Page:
Background: Whey protein supplementation may augment resistance exercise-induced increases in muscle strength and mass. Further studies are required to determine whether this effect extends to mobility-limited older adults. The objectives of the study were to compare the effects of whey protein concentrate (WPC) supplementation to an isocaloric control on changes in whole-body lean mass, mid-thigh muscle cross-sectional area, muscle strength, and stair-climbing performance in older mobility-limited adults in response to 6 months of resistance training (RT).
Methods: Eighty mobility-limited adults aged 70-85 years were randomized to receive WPC (40g/day) or an isocaloric control for 6 months. All participants also completed a progressive high-intensity RT intervention. Sample sizes were calculated based on the primary outcome of change in whole-body lean mass to give 80% power for a 0.05-level, two-sided test.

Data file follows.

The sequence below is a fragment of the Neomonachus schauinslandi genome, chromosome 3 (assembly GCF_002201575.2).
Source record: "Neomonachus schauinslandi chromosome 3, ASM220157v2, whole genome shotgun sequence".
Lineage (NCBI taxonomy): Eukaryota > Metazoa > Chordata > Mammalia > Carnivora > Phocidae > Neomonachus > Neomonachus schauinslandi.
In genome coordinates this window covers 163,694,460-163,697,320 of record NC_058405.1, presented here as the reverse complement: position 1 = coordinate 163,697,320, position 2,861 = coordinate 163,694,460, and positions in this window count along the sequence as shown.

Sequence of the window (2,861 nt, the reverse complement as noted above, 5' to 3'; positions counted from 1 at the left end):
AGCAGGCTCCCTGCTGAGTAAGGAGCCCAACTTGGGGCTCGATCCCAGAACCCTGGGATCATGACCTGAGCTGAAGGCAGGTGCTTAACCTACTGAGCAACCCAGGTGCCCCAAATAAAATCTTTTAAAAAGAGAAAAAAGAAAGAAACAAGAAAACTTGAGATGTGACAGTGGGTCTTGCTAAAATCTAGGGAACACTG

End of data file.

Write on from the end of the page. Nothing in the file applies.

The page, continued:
Results: Lean mass increased 1.3% and 0.6% in the WPC and control groups, respectively. Muscle cross-sectional area was increased 4.6% and 2.9% in the WPC and control groups, respectively, and muscle strength increased 16%-50% in WPC and control groups. Stair-climbing performance also improved in both groups. However, there were no statistically significant differences in the change in any of these variables between groups.
Conclusions: These data suggest that WPC supplementation at this dose does not offer additional benefit to the effects of RT in mobility-limited older adults.
Trial registration: ClinicalTrials.gov NCT00635739.
Keywords: Nutrition; Physical function; Sarcopenia..